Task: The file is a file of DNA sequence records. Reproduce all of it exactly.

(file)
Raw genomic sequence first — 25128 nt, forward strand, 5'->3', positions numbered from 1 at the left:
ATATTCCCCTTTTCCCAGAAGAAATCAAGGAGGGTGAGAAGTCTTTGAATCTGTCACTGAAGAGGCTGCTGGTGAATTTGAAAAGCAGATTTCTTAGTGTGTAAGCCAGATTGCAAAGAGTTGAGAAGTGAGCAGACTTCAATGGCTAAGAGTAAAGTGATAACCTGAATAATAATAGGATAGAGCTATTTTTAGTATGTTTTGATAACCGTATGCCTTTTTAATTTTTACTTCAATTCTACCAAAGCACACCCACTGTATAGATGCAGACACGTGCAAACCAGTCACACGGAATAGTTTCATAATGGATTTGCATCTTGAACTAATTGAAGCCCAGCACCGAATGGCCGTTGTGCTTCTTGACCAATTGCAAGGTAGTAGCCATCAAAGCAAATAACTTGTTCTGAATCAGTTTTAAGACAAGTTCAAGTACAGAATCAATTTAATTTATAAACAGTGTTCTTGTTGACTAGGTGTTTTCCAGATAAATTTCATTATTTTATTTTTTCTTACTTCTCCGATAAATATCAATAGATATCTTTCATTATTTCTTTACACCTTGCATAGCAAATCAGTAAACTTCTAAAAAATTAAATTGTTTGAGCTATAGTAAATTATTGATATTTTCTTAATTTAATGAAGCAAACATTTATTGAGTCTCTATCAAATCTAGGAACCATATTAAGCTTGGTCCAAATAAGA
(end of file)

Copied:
Raw genomic sequence first — 25128 nt, forward strand, 5'->3', positions numbered from 1 at the left:
ATATTCCCCTTTTCCCAGAAGAAATCAAGGAGGGTGAGAAGTCTTTGAATCTGTCACTGAAGAGGCTGCTGGTGAATTTGAAAAGCAGATTTCTTAGTGTGTAAGCCAGATTGCAAAGAGTTGAGAAGTGAGCAGACTTCAATGGCTAAGAGTAAAGTGATAACCTGAATAATAATAGGATAGAGCTATTTTTAGTATGTTTTGATAACCGTATGCCTTTTTAATTTTTACTTCAATTCTACCAAAGCACACCCACTGTATAGATGCAGACACGTGCAAACCAGTCACACGGAATAGTTTCATAATGGATTTGCATCTTGAACTAATTGAAGCCCAGCACCGAATGGCCGTTGTGCTTCTTGACCAATTGCAAGGTAGTAGCCATCAAAGCAAATAACTTGTTCTGAATCAGTTTTAAGACAAGTTCAAGTACAGAATCAATTTAATTTATAAACAGTGTTCTTGTTGACTAGGTGTTTTCCAGATAAATTTCATTATTTTATTTTTTCTTACTTCTCCGATAAATATCAATAGATATCTTTCATTATTTCTTTACACCTTGCATAGCAAATCAGTAAACTTCTAAAAAATTAAATTGTTTGAGCTATAGTAAATTATTGATATTTTCTTAATTTAATGAAGCAAACATTTATTGAGTCTCTATCAAATCTAGGAACCATATTAAGCTTGGTCCAAATAAGA